2006 June 27 Tuesday
Europeans Critical Of Karzai In Afghanistan

The Euros are going negative on Afghan President Hamid Karzai as donestic discontent grows as well.

As a sense of insecurity spreads, a rift is growing between the president and some of the foreign civilian and military establishments whose money and firepower have helped rebuild and defend the country for nearly five years. While the U.S. commitment to Karzai appears solid, several European governments are expressing serious concerns about his leadership.


"This is a crucial time, and there is frustration and finger-pointing on all sides," the official said. "President Karzai is the only alternative for this country, but if he attacks us, we can't help him project his vision. And if he goes down, we all go down with him."

My sense of listening to Karzai: he is not ruthless enough or Machiavellian enough to govern a place like Afghanistan. But are Western criticisms of Karzai correct? Maybe he needs to do more things that they find objectionable such as making more deals with leaders of criminal gangs or tribal leaders. The Euros and the US aren't going to provide a non-corrupt foreign police force. Maybe there's no way to give Afghanistan non-corrupt government because so few can resist the pressures of tribal family politics..

The Taliban have grown in power.

Hamida, 32, waited on a bench for alterations. She said she was visiting from Zabol province in the south. "My husband was a school principal, but the Taliban threatened to kill him, so he quit and now he is sitting at home," she said. "We women cannot leave our houses. The police come under attack at night, and we only see foreign soldiers once in a while. There is no one to protect us."

One Afghan political figure says Karzai has to be soft toward powerful people.

It's not clear whether any leader could have lived up to the expectations of Afghans and the world. But the accomplishments in Afghanistan have been considerable. Five years ago the Taliban ruled and al-Qaida leaders had a haven. Now the country has an elected president, an elected parliament, a constitution, a national army.

"It's a necessity to have Hamid Karzai in Afghanistan now," said parliament member Mohammad Mohaqiq, a former warlord who lost to Karzai in the 2004 presidential election. "There is no way except the way Hamid Karzai does things, by being soft toward powerful people. It's not the best way, but there's no other way."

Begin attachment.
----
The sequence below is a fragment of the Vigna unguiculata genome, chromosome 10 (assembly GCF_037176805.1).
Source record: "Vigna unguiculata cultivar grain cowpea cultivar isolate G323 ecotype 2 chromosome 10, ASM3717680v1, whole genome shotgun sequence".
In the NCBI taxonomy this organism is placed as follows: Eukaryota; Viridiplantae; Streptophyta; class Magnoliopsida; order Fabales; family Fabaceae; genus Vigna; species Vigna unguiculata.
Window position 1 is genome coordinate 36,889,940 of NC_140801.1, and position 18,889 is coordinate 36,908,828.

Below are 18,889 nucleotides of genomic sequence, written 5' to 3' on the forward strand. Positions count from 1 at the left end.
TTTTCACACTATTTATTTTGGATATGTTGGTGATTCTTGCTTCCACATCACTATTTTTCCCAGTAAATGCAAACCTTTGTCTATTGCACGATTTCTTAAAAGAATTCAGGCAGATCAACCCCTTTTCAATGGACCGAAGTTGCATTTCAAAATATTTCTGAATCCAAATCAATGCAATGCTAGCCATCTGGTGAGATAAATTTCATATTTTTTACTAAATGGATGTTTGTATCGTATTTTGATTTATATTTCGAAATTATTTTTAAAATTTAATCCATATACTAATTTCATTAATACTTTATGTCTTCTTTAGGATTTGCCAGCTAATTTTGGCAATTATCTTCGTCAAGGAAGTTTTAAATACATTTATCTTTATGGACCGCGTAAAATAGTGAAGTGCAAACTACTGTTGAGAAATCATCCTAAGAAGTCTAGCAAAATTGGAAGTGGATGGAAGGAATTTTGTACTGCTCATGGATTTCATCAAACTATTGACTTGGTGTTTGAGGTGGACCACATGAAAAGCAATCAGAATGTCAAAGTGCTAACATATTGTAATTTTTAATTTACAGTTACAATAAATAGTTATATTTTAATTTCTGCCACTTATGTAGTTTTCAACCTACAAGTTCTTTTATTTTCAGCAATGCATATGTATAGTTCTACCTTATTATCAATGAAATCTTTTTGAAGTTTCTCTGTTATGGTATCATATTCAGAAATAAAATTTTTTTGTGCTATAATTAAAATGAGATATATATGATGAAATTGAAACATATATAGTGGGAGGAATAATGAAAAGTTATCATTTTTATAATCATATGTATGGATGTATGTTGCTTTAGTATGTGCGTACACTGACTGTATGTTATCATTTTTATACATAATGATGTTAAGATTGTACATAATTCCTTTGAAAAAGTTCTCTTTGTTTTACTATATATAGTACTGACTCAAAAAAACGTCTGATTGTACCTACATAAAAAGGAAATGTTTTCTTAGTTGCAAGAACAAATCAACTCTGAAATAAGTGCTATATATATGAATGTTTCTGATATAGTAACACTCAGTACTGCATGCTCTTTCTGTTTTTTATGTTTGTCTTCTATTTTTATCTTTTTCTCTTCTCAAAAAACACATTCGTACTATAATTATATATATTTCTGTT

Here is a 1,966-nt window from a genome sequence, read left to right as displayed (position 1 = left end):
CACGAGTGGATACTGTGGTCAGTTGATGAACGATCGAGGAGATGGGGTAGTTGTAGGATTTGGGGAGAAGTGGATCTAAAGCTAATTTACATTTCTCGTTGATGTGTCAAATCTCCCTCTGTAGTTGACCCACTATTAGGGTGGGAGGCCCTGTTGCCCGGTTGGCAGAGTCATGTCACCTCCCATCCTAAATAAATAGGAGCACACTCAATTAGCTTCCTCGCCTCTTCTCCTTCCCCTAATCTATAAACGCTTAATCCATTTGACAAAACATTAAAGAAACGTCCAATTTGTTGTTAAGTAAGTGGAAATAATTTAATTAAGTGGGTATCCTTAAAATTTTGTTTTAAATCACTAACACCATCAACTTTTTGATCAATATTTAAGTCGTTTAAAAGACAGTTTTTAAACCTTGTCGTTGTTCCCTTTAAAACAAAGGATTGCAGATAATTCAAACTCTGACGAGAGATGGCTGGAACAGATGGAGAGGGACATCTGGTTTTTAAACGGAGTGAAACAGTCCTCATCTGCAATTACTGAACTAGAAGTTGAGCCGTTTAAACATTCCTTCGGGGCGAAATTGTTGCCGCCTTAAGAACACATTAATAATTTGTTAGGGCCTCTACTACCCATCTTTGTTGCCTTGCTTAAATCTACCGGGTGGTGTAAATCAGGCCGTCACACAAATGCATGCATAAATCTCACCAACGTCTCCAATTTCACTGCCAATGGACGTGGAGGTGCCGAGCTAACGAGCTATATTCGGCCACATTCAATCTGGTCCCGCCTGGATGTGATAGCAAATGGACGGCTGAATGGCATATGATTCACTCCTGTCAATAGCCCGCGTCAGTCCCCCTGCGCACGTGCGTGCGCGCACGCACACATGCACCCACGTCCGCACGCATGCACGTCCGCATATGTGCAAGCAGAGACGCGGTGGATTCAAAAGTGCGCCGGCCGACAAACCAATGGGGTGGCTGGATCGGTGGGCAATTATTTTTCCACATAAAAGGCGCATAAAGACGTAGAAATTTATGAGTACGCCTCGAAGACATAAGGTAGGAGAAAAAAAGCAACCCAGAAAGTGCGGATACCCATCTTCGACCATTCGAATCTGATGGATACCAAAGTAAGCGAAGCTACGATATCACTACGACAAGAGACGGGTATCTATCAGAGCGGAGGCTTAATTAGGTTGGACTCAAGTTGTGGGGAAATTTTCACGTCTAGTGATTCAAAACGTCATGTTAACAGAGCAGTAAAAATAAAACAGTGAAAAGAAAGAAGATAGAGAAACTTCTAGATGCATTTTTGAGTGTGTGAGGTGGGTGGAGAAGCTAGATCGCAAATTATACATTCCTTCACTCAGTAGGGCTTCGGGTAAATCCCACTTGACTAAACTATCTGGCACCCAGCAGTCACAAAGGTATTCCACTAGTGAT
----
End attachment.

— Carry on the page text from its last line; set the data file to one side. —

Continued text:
Well, there is another way: Karzai could ruthlessly consolidate power by having rivals killed. Worked for Saddam Hussein.

Karzai is trapped between his need for support from both foreigners and powerful and ruthless natives.

Observers say Karzai has been trapped by bad advice and by the people around him. They complain about some of his allies, especially the man he reportedly backed for speaker of the lower house of parliament, a warlord accused of atrocities. They describe the president as increasingly isolated, master of the palace but not the country.

"Hamid Karzai is a good man," said Hamidullah Tokhi, a parliament member from southern Zabul province. "He doesn't hold grudges. He's kind to all Afghans. But there are some advisers who have circled Karzai and given him bad advice. They have almost taken Hamid Karzai hostage. He cannot do anything independently."

From the very beginning Karzai has been dependent on the support of foreigners and on compromises among Afghans. He still needs foreign troops and foreign-aid dollars. He still needs the support of former warlords.

Karzai's position in Afghanistan is a lot like the US's position in Iraq. He does not have enough resources and power and ability to behave ruthlessly to accomplish anything and so things get worse. Will he flee from Afghanistan before the US withdraws from Iraq?

The US had trouble enough trying to handle Afghanistan while hunting down Bin Laden. The invasion of Iraq shifting resources away from Afghanistan. Special forces and intelligence assets got shifted toward Iraq. Criminal gangs and the Taliban expanded into the power vacuum.

Share |      By Randall Parker at 2006 June 27 09:49 PM  MidEast Afghanistan


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